Making a stand
During August of this year we had the opportunity to trial our Installation concept at a local Tourist Information Centre (TIC). The goal here was to offer a digital version of the physical models often seen at visitor attractions to provide a rich overview of the area. To achieve this it was necessary to build a stand to support the monitor, computer and user controls. As discussed in our previous post, the TIC were keen to pilot a touchless user interface so the display was also required to support this device.
With the knowledge gained from the test rig and feedback from the TIC we arrived at the design shown below. It was expected that this would provide a good viewing experience and easy access to the controls.
Stand Concept Design
Although we have limited experience of building a stand of this type, we progressed steadily in stages reviewing the design at each stage. The initial Computer Aided Design (CAD) Model was invaluable in guiding the build.
Initial Construction Stages
It was important that the stand could be transported easily and thus could not be too heavy, thus 12mm MDF was used throughout. This proved to be a good decision but it was apparent that additional bracing was necessary to produce a sufficiently stiff structure. With this it may be able to achieve an even lighter build in the future.
After some initial testing it became apparent that parts of the stand, which were not present in the test rig, were interfering with the Leap Motion control and an additional support was required to elevate the device. This cured the problem providing full functionality.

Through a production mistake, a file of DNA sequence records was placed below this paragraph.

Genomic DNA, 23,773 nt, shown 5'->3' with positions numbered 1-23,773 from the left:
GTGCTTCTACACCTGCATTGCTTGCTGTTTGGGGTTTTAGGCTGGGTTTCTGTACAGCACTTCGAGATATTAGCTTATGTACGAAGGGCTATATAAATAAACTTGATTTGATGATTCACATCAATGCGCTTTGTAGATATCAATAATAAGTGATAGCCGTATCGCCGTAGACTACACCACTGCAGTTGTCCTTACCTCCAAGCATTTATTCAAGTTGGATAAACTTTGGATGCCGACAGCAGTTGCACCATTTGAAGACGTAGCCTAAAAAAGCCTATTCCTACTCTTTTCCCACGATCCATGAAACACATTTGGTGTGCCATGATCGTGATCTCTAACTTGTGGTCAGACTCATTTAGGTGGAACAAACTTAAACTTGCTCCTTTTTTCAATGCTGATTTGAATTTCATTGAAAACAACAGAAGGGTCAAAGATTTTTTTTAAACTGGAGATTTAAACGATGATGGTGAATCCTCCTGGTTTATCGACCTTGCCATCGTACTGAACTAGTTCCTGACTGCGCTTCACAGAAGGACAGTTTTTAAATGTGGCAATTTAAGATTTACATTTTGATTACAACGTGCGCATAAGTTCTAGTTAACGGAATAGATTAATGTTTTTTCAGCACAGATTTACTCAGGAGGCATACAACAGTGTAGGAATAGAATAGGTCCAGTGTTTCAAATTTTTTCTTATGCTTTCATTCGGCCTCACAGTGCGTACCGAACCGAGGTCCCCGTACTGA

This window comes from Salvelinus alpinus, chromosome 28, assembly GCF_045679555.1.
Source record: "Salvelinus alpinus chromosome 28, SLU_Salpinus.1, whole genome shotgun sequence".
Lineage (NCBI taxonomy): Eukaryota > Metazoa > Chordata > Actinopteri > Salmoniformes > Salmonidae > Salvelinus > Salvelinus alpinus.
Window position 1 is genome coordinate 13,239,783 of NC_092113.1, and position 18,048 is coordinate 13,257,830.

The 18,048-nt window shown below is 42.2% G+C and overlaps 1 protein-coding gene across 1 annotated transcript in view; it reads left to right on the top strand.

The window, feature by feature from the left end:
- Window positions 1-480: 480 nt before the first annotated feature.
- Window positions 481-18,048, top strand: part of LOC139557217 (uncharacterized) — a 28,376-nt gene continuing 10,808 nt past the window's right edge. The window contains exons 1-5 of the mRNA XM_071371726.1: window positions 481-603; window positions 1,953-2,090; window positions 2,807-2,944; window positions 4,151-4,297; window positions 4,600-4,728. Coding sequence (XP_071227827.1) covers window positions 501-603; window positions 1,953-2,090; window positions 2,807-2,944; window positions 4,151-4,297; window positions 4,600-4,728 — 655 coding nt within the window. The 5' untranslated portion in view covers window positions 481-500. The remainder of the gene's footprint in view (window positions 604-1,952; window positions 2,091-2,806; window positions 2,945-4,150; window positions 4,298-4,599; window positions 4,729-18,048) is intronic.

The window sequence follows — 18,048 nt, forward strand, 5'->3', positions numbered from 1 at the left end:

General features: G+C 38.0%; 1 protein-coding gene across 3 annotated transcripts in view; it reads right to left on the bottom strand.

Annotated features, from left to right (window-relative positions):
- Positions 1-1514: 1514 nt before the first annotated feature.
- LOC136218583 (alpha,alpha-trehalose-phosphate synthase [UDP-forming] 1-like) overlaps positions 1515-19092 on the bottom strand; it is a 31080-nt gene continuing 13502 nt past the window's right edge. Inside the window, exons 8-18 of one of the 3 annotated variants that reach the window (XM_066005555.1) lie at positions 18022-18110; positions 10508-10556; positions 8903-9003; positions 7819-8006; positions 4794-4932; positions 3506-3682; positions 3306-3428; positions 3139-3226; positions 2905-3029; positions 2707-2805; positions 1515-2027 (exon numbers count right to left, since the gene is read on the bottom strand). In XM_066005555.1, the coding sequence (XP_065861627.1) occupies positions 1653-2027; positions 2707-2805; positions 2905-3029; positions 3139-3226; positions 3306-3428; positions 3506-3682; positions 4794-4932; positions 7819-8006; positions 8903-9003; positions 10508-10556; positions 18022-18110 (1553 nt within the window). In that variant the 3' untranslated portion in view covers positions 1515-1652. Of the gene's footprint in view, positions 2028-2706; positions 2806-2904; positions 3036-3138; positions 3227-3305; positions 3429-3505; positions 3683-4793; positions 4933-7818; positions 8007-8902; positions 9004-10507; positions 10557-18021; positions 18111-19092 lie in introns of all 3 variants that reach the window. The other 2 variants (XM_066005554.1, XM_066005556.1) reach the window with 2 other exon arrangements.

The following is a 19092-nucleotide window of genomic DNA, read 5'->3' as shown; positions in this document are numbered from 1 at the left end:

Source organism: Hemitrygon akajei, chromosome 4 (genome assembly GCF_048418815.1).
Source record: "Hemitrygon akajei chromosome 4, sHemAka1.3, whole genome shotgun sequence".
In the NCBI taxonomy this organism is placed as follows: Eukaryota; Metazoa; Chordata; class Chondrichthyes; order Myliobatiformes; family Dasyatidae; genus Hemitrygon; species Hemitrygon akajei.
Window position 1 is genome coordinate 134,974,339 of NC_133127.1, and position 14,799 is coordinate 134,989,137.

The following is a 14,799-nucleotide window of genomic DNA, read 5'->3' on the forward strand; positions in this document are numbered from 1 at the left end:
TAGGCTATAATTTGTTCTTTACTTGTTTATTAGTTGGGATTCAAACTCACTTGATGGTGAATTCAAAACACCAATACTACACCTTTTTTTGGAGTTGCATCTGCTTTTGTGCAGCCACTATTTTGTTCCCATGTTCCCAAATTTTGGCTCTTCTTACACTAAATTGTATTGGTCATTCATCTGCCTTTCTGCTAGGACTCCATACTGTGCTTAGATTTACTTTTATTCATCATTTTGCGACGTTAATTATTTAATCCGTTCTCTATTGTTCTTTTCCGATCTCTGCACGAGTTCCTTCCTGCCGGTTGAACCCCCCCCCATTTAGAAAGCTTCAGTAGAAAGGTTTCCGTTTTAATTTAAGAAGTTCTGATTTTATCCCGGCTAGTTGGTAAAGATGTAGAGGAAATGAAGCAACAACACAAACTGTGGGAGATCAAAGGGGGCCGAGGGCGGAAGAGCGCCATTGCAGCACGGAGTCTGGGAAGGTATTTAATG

Leap Motion Support Development
The stand was then painted ready for testing at the TIC.
As part of the development of the Installation we also made some changes to the user interface with larger buttons which were more accessible using the Leap Motion. We also enabled selection of Fells simply by clicking on the summit marker, which offered an alternative to the drop down menu, which could be difficult to use with the touchless user input.
During the testing we managed to discuss the concept with a wide range of visitors. The Leap Motion attracted a lot of interest. It was clear that, whilst most people could use this, it was unfamiliar to most and took a few minutes to master. It’s possible that support for more gestures than a simple mouse click (i.e. Pinch zoom, swipe left/right etc.) could greatly improve things here. We will also look to support other control systems such as Games Controllers, Custom Controllers and Touch Screen. It’s fair to say though that the feedback on the concept of a digital model of a tourist destination was very positive.
The feedback received from this testing will be a great help in developing the concept further.